Seth Freedman writes:
Despite all the diplomatic disquiet over Israeli policy towards the Palestinians, actions speak far louder than words when it comes to Israel’s international status. In May, the country seems set to be ushered into the OECD, following years of campaigning from successive Israeli governments. Such a move would be another step in welcoming Israel in from the cold, and demonstrates certain states’ willingness to overlook Israel’s questionable behaviour as an occupier in favour of enhanced fiscal and political ties.
In January the OECD’s incumbent secretary general implied that Israel’s admission is all but guaranteed, and there seems little objection to the decision from the organisation’s 30 member states. For Israel’s part, accession to the OECD is of great advantage, both in terms of global prestige and practical economic benefits. Israel’s credit rating will be upgraded as a result, and Israeli firms will find it much easier to raise capital on the back of the vote of confidence issued by the OECD’s leadership.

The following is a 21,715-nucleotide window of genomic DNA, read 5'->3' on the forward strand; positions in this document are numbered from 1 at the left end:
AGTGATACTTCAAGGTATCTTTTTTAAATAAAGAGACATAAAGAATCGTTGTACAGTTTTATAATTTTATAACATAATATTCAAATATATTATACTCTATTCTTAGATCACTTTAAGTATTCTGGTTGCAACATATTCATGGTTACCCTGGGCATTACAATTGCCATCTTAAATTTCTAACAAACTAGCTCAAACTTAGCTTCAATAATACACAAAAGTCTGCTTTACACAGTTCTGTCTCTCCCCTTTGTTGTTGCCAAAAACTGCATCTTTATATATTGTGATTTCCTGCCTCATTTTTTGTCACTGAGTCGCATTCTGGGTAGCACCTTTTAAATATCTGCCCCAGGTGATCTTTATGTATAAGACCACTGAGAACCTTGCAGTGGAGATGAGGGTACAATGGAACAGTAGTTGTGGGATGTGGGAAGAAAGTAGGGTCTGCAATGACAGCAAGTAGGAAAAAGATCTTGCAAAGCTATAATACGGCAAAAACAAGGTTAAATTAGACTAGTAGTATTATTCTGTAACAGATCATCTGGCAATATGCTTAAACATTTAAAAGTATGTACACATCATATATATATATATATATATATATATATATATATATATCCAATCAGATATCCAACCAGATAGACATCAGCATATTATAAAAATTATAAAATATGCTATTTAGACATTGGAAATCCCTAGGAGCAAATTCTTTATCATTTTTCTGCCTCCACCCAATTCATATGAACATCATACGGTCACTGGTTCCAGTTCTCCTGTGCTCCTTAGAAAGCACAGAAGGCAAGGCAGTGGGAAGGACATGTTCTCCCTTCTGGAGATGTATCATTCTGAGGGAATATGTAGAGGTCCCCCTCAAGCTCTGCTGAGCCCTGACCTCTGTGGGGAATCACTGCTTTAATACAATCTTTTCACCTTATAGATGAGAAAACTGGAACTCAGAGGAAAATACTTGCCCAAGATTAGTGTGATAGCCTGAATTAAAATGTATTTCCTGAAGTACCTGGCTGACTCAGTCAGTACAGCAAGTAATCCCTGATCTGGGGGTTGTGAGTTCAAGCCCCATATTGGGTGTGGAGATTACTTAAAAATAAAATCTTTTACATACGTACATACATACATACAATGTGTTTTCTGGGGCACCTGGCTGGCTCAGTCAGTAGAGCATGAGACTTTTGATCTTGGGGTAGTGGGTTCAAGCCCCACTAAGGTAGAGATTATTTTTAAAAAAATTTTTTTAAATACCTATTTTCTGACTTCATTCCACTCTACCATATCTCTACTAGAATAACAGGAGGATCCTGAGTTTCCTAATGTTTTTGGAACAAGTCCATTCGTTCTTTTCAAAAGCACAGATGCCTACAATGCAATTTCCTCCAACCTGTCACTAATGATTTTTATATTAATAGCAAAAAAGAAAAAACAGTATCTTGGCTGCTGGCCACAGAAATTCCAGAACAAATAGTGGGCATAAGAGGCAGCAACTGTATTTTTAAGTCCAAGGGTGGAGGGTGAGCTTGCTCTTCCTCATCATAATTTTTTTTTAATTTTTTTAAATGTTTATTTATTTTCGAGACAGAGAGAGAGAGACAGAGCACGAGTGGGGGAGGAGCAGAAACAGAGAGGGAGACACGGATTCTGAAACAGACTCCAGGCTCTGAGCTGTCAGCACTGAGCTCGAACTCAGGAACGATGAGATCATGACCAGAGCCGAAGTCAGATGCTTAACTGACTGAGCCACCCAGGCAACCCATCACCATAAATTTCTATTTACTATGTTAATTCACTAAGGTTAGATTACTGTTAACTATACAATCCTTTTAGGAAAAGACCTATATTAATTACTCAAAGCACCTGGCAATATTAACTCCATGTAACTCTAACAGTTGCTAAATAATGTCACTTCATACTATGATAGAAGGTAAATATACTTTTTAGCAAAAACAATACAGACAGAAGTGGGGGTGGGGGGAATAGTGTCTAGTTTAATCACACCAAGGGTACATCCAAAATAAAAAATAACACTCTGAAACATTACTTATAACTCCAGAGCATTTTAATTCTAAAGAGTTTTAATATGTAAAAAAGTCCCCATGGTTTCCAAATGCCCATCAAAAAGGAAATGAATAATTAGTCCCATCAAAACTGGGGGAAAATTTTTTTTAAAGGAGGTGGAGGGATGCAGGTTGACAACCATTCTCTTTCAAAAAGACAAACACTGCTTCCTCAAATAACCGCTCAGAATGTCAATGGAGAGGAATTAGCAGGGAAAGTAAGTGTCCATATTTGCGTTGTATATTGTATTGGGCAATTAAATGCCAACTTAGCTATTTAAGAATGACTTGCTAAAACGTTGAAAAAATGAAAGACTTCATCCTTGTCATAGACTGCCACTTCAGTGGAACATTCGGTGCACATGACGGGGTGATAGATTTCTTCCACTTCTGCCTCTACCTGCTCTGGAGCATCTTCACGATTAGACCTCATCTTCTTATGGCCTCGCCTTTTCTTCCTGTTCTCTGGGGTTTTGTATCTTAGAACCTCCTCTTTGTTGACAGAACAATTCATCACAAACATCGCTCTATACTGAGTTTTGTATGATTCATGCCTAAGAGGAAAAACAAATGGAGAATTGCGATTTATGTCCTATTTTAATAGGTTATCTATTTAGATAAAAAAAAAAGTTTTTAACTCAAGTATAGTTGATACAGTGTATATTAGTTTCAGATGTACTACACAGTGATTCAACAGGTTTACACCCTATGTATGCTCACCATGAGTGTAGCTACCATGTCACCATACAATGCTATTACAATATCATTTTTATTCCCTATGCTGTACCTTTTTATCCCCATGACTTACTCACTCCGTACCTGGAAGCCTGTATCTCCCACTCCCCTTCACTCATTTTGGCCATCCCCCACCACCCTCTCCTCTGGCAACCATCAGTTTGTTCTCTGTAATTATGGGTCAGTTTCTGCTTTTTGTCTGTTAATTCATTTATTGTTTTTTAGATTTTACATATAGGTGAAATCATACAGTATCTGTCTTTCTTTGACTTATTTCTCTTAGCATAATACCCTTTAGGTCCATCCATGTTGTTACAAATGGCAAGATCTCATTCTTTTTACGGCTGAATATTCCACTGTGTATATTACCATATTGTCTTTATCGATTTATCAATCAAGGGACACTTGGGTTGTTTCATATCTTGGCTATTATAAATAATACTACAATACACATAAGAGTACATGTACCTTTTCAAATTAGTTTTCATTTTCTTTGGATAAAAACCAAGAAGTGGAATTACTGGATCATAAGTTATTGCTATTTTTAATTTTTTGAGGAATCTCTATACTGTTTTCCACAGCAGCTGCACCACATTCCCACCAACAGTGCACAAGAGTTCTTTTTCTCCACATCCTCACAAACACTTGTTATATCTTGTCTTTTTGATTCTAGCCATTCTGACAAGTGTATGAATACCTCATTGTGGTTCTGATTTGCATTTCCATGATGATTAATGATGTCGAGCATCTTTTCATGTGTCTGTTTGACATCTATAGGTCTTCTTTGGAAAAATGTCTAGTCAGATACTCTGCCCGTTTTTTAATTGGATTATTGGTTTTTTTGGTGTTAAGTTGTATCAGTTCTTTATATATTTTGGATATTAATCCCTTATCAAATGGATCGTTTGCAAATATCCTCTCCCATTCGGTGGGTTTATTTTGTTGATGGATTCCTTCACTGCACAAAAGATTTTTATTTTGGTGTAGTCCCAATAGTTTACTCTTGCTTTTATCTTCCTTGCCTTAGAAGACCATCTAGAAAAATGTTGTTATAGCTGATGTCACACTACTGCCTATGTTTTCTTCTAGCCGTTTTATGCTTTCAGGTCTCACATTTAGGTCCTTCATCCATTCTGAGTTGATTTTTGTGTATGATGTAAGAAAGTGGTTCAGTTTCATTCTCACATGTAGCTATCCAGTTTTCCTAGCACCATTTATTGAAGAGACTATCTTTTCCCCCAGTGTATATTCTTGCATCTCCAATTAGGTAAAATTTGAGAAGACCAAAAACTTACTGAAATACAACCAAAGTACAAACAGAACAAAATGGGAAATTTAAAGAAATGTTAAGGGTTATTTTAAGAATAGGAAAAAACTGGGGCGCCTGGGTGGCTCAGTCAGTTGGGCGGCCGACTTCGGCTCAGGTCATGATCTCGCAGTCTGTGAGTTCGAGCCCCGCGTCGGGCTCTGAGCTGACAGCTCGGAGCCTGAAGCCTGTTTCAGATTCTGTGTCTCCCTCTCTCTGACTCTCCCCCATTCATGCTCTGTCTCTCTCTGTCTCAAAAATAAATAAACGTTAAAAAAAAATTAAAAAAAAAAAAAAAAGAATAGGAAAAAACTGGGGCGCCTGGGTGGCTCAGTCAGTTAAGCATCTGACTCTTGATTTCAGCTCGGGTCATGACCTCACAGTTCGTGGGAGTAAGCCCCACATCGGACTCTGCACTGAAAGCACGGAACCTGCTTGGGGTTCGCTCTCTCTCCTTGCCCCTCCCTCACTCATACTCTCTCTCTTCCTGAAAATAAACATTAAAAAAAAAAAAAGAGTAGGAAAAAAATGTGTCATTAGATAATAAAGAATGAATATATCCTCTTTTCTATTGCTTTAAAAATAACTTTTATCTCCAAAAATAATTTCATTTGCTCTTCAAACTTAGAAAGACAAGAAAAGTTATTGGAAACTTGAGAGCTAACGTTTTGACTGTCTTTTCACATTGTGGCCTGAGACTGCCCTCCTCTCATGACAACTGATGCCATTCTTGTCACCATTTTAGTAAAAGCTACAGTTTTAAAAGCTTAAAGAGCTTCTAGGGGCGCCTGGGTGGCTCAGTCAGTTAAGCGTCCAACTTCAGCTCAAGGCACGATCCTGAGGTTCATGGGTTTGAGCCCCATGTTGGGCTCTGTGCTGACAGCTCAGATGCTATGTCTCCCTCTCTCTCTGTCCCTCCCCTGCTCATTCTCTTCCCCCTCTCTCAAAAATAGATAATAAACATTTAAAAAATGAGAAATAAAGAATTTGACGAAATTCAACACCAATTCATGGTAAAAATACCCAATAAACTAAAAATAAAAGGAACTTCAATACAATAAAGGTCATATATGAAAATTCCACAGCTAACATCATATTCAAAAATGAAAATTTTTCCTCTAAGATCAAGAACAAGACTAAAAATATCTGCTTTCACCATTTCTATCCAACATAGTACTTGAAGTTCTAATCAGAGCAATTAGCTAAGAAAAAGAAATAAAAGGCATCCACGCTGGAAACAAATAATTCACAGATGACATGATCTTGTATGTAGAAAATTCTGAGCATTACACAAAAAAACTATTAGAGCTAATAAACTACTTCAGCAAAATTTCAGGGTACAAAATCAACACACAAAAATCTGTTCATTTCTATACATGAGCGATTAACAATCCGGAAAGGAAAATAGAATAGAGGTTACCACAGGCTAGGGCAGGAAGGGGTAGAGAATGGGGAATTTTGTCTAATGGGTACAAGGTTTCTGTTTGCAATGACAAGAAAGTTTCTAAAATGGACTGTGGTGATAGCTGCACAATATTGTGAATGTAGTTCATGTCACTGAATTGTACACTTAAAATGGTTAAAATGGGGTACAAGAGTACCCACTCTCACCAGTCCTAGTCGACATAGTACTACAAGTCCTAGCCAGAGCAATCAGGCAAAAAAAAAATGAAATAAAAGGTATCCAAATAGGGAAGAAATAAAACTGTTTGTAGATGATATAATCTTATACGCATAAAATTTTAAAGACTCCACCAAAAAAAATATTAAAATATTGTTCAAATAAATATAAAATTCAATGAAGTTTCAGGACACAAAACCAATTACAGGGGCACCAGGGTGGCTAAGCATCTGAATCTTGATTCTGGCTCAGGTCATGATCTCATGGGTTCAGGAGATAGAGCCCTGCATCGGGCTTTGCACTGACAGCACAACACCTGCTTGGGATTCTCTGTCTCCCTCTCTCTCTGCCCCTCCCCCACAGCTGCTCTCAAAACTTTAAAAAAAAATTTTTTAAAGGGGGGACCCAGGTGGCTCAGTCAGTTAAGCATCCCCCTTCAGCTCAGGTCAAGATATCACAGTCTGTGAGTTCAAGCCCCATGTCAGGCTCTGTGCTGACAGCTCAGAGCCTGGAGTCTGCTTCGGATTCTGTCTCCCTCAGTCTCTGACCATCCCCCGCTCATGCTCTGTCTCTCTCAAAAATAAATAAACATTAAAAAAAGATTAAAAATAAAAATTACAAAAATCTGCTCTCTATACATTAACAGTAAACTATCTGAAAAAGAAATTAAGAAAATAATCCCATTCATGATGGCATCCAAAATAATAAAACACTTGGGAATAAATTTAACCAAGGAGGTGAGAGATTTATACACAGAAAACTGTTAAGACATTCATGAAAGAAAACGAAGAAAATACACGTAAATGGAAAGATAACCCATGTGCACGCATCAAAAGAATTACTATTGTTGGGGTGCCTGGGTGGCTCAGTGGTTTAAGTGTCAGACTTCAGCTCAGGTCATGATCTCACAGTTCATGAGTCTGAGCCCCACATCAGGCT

The only fly in the ointment is a dispute over information submitted by Israel to the OECD as part of its application for membership. Data provided by Israeli officials included figures related to Israel’s settler population, which contravenes OECD policy not to take account of a state’s economic activity beyond its recognised borders. A leaked report reveals discord among OECD statisticians, who maintain that the data should either include everyone residing in the West Bank – Palestinians as well as settlers – or no one at all.
The row has the potential to derail Israel’s acceptance to the OECD because revamped numbers could leave Israel short of the organisation’s stringent entry criteria. However, according to the report, the proposed solution allows Israel to first gain membership to the OECD, and then be granted a year’s extension to submit new figures – by which point Israel’s status as a fully-fledged member will grant it the power to veto demands for updated statistics.